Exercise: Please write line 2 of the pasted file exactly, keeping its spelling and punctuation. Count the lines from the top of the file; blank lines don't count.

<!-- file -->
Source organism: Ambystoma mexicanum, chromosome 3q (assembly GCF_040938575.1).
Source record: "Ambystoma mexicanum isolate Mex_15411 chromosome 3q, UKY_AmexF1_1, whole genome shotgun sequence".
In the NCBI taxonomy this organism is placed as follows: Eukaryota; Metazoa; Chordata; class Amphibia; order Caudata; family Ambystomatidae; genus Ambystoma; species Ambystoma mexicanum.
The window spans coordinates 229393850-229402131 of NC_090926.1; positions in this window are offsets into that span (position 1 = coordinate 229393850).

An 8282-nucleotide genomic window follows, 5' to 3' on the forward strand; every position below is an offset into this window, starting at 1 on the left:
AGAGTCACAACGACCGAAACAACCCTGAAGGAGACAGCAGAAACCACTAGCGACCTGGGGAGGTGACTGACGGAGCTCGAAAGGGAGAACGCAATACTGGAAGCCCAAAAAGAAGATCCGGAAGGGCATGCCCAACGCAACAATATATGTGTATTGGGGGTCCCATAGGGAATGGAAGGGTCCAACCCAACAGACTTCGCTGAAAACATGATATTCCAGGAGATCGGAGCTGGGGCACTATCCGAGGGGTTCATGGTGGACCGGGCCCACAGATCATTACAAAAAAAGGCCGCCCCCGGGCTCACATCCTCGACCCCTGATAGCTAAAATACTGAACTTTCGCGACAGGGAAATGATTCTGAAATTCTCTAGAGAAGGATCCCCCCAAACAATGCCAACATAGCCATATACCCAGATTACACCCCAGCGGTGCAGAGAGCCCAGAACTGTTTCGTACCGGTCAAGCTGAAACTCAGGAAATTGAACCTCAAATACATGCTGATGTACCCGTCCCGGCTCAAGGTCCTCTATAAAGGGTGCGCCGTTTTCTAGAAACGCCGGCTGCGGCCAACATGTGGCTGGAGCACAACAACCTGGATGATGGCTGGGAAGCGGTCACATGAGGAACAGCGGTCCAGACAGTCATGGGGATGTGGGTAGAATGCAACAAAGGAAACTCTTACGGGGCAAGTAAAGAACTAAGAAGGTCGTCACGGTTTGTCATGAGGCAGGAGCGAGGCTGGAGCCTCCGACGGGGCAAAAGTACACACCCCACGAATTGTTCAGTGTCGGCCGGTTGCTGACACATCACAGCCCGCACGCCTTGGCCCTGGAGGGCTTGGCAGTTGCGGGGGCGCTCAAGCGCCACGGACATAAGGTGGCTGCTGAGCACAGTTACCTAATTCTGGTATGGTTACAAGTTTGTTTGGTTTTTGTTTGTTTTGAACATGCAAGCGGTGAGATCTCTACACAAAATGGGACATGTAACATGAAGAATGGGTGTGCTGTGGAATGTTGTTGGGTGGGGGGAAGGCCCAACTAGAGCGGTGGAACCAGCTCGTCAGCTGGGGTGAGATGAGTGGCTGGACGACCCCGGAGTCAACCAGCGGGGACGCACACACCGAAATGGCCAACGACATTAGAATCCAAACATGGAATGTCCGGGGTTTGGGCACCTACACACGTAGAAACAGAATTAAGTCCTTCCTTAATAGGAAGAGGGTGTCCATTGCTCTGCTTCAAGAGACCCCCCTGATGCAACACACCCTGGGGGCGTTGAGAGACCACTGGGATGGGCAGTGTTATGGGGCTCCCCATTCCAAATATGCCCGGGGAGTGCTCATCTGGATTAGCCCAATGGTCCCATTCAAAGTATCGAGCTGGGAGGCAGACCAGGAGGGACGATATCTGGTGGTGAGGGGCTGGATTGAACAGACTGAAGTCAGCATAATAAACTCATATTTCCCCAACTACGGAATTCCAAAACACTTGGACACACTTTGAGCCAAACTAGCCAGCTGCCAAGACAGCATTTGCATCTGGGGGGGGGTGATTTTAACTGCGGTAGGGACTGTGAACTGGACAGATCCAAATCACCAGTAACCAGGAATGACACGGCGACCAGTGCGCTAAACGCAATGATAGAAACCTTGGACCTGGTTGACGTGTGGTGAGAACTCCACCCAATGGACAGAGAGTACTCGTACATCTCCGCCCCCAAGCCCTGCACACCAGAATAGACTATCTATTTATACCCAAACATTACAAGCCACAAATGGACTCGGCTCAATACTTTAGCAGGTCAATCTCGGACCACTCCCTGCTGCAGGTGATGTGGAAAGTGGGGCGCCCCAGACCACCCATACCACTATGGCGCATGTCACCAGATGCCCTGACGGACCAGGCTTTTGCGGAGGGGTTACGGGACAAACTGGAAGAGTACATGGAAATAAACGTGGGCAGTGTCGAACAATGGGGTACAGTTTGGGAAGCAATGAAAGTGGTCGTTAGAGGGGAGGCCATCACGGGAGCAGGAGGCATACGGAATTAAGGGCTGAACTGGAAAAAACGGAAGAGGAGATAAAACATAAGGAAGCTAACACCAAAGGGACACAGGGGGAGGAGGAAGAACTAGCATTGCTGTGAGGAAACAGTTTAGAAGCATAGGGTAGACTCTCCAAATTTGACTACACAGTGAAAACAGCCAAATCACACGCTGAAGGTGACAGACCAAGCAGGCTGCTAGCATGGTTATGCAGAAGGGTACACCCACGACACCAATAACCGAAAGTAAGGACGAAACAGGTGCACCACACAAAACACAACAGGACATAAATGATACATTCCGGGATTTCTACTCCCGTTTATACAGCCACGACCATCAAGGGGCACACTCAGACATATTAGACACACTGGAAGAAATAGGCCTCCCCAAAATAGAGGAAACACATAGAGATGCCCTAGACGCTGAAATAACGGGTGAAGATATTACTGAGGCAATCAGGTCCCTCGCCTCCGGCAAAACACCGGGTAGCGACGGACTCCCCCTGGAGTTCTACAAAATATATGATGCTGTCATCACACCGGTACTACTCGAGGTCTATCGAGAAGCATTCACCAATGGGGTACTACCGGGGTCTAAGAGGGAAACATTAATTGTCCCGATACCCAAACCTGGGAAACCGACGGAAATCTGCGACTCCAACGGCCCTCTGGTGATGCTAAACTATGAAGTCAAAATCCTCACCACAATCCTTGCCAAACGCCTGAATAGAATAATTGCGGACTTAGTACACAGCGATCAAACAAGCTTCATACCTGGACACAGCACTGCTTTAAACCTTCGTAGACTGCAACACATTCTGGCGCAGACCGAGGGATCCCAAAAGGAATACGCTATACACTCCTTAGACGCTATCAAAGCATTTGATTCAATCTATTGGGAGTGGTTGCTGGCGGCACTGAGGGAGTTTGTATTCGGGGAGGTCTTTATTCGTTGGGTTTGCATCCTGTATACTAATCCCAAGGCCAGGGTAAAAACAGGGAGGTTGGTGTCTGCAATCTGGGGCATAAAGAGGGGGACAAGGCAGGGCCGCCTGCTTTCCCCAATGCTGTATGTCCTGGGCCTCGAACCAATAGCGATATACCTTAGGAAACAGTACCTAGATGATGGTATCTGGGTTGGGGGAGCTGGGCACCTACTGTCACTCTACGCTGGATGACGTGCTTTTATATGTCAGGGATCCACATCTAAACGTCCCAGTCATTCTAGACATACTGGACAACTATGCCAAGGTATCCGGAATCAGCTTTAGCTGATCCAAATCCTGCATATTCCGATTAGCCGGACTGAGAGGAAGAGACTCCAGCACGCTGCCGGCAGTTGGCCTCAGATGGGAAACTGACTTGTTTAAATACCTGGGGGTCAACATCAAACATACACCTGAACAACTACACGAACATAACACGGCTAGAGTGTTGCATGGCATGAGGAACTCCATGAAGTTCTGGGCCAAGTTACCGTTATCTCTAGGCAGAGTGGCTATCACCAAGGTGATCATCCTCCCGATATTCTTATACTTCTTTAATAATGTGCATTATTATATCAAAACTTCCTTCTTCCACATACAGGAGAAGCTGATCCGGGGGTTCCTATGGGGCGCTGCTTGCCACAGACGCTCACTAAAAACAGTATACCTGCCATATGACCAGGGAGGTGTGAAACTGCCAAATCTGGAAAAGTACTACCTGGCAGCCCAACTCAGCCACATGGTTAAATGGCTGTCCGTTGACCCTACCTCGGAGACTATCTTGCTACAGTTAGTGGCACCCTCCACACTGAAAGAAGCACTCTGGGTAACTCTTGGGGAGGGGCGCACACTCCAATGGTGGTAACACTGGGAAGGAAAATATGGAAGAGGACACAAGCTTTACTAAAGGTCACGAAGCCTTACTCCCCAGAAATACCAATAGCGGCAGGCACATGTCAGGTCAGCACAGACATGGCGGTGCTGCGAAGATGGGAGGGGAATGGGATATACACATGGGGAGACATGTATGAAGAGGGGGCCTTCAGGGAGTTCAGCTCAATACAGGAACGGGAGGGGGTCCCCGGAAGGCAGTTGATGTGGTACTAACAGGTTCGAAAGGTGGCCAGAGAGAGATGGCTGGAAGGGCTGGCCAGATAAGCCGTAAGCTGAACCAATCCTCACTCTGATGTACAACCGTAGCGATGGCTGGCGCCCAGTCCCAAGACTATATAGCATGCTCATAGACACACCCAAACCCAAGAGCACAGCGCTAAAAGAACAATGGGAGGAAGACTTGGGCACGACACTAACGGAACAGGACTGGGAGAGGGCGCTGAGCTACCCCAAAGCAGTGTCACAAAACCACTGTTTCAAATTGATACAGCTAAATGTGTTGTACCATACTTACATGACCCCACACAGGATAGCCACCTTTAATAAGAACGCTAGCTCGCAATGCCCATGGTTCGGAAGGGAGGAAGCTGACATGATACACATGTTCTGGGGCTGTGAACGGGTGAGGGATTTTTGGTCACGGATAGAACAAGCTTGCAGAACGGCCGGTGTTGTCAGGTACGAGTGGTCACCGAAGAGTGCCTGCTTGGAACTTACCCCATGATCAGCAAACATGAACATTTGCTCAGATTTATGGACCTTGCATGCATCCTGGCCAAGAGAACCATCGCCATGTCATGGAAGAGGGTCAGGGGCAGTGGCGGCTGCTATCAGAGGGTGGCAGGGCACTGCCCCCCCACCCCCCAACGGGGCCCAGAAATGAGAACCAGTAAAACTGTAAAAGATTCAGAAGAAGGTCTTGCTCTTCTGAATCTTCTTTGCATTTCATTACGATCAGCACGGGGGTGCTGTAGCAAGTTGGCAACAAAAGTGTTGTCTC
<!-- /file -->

Source record: "Ambystoma mexicanum isolate Mex_15411 chromosome 3q, UKY_AmexF1_1, whole genome shotgun sequence".